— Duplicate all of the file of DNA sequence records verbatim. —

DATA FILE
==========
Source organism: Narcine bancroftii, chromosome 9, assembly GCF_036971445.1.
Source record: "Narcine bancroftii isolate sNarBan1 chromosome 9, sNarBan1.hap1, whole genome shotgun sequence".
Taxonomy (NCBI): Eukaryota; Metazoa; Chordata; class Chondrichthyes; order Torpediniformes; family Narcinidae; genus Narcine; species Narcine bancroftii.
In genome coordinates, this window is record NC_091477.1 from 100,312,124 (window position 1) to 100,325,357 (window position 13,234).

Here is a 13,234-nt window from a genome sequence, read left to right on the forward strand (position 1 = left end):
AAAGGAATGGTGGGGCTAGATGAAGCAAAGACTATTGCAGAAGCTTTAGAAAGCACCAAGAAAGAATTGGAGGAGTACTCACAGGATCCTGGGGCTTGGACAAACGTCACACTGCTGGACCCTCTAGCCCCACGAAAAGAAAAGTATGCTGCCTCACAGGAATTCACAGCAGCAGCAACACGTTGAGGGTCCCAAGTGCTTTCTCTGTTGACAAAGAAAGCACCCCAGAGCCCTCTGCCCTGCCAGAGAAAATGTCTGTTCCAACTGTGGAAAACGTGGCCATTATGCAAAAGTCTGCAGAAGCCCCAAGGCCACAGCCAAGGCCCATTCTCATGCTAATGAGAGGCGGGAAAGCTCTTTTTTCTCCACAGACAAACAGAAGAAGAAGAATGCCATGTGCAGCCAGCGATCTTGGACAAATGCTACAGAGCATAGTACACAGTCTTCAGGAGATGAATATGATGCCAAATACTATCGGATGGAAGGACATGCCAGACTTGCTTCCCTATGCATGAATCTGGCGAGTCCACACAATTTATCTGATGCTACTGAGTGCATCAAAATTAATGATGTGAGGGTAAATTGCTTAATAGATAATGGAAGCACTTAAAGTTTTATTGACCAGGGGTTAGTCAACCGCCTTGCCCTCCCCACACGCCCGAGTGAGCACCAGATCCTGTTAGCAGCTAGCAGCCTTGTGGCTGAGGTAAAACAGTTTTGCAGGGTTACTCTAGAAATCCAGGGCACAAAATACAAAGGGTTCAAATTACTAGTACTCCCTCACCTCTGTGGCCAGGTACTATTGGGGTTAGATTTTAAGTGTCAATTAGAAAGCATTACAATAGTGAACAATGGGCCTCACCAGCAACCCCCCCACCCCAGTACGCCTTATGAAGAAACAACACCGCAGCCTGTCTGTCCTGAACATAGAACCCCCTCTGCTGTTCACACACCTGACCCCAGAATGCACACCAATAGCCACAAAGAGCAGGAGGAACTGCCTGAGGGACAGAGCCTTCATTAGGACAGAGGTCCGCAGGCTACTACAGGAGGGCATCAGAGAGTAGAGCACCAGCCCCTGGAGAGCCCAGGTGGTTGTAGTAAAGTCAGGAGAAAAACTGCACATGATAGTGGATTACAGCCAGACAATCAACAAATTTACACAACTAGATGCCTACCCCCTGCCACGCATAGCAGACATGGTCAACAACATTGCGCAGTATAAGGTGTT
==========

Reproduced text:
Source organism: Narcine bancroftii, chromosome 9, assembly GCF_036971445.1.
Source record: "Narcine bancroftii isolate sNarBan1 chromosome 9, sNarBan1.hap1, whole genome shotgun sequence".
Taxonomy (NCBI): Eukaryota; Metazoa; Chordata; class Chondrichthyes; order Torpediniformes; family Narcinidae; genus Narcine; species Narcine bancroftii.
In genome coordinates, this window is record NC_091477.1 from 100,312,124 (window position 1) to 100,325,357 (window position 13,234).

Here is a 13,234-nt window from a genome sequence, read left to right on the forward strand (position 1 = left end):
AAAGGAATGGTGGGGCTAGATGAAGCAAAGACTATTGCAGAAGCTTTAGAAAGCACCAAGAAAGAATTGGAGGAGTACTCACAGGATCCTGGGGCTTGGACAAACGTCACACTGCTGGACCCTCTAGCCCCACGAAAAGAAAAGTATGCTGCCTCACAGGAATTCACAGCAGCAGCAACACGTTGAGGGTCCCAAGTGCTTTCTCTGTTGACAAAGAAAGCACCCCAGAGCCCTCTGCCCTGCCAGAGAAAATGTCTGTTCCAACTGTGGAAAACGTGGCCATTATGCAAAAGTCTGCAGAAGCCCCAAGGCCACAGCCAAGGCCCATTCTCATGCTAATGAGAGGCGGGAAAGCTCTTTTTTCTCCACAGACAAACAGAAGAAGAAGAATGCCATGTGCAGCCAGCGATCTTGGACAAATGCTACAGAGCATAGTACACAGTCTTCAGGAGATGAATATGATGCCAAATACTATCGGATGGAAGGACATGCCAGACTTGCTTCCCTATGCATGAATCTGGCGAGTCCACACAATTTATCTGATGCTACTGAGTGCATCAAAATTAATGATGTGAGGGTAAATTGCTTAATAGATAATGGAAGCACTTAAAGTTTTATTGACCAGGGGTTAGTCAACCGCCTTGCCCTCCCCACACGCCCGAGTGAGCACCAGATCCTGTTAGCAGCTAGCAGCCTTGTGGCTGAGGTAAAACAGTTTTGCAGGGTTACTCTAGAAATCCAGGGCACAAAATACAAAGGGTTCAAATTACTAGTACTCCCTCACCTCTGTGGCCAGGTACTATTGGGGTTAGATTTTAAGTGTCAATTAGAAAGCATTACAATAGTGAACAATGGGCCTCACCAGCAACCCCCCCACCCCAGTACGCCTTATGAAGAAACAACACCGCAGCCTGTCTGTCCTGAACATAGAACCCCCTCTGCTGTTCACACACCTGACCCCAGAATGCACACCAATAGCCACAAAGAGCAGGAGGAACTGCCTGAGGGACAGAGCCTTCATTAGGACAGAGGTCCGCAGGCTACTACAGGAGGGCATCAGAGAGTAGAGCACCAGCCCCTGGAGAGCCCAGGTGGTTGTAGTAAAGTCAGGAGAAAAACTGCACATGATAGTGGATTACAGCCAGACAATCAACAAATTTACACAACTAGATGCCTACCCCCTGCCACGCATAGCAGACATGGTCAACAACATTGCGCAGTATAAGGTGTT